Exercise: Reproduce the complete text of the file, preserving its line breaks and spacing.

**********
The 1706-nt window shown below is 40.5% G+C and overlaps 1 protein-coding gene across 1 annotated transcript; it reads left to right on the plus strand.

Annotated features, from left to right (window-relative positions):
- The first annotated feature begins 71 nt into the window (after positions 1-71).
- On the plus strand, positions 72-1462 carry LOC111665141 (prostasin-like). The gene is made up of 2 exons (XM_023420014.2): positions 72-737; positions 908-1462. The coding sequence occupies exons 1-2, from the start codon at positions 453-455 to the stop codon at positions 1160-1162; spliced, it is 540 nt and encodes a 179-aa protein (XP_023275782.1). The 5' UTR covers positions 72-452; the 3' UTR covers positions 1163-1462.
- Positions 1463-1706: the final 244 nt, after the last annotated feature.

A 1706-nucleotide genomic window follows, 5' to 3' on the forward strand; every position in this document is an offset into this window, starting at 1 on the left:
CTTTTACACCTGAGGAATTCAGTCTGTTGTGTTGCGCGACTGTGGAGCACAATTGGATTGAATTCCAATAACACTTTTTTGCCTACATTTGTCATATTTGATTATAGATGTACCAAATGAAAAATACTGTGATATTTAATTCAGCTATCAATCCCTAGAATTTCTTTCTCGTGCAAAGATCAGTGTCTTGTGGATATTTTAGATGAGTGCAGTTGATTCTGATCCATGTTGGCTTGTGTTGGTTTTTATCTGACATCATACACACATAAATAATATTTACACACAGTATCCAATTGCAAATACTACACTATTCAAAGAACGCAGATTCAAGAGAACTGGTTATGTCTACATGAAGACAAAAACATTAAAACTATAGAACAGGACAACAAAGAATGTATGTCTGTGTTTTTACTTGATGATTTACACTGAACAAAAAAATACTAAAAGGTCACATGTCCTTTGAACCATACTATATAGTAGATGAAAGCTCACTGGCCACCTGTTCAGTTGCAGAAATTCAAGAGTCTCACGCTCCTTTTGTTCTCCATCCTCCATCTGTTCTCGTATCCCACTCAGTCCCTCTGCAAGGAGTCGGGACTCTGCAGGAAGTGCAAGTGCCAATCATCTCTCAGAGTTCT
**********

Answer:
The 1706-nt window shown below is 40.5% G+C and overlaps 1 protein-coding gene across 1 annotated transcript; it reads left to right on the plus strand.

Annotated features, from left to right (window-relative positions):
- The first annotated feature begins 71 nt into the window (after positions 1-71).
- On the plus strand, positions 72-1462 carry LOC111665141 (prostasin-like). The gene is made up of 2 exons (XM_023420014.2): positions 72-737; positions 908-1462. The coding sequence occupies exons 1-2, from the start codon at positions 453-455 to the stop codon at positions 1160-1162; spliced, it is 540 nt and encodes a 179-aa protein (XP_023275782.1). The 5' UTR covers positions 72-452; the 3' UTR covers positions 1163-1462.
- Positions 1463-1706: the final 244 nt, after the last annotated feature.

A 1706-nucleotide genomic window follows, 5' to 3' on the forward strand; every position in this document is an offset into this window, starting at 1 on the left:
CTTTTACACCTGAGGAATTCAGTCTGTTGTGTTGCGCGACTGTGGAGCACAATTGGATTGAATTCCAATAACACTTTTTTGCCTACATTTGTCATATTTGATTATAGATGTACCAAATGAAAAATACTGTGATATTTAATTCAGCTATCAATCCCTAGAATTTCTTTCTCGTGCAAAGATCAGTGTCTTGTGGATATTTTAGATGAGTGCAGTTGATTCTGATCCATGTTGGCTTGTGTTGGTTTTTATCTGACATCATACACACATAAATAATATTTACACACAGTATCCAATTGCAAATACTACACTATTCAAAGAACGCAGATTCAAGAGAACTGGTTATGTCTACATGAAGACAAAAACATTAAAACTATAGAACAGGACAACAAAGAATGTATGTCTGTGTTTTTACTTGATGATTTACACTGAACAAAAAAATACTAAAAGGTCACATGTCCTTTGAACCATACTATATAGTAGATGAAAGCTCACTGGCCACCTGTTCAGTTGCAGAAATTCAAGAGTCTCACGCTCCTTTTGTTCTCCATCCTCCATCTGTTCTCGTATCCCACTCAGTCCCTCTGCAAGGAGTCGGGACTCTGCAGGAAGTGCAAGTGCCAATCATCTCTCAGAGTTCT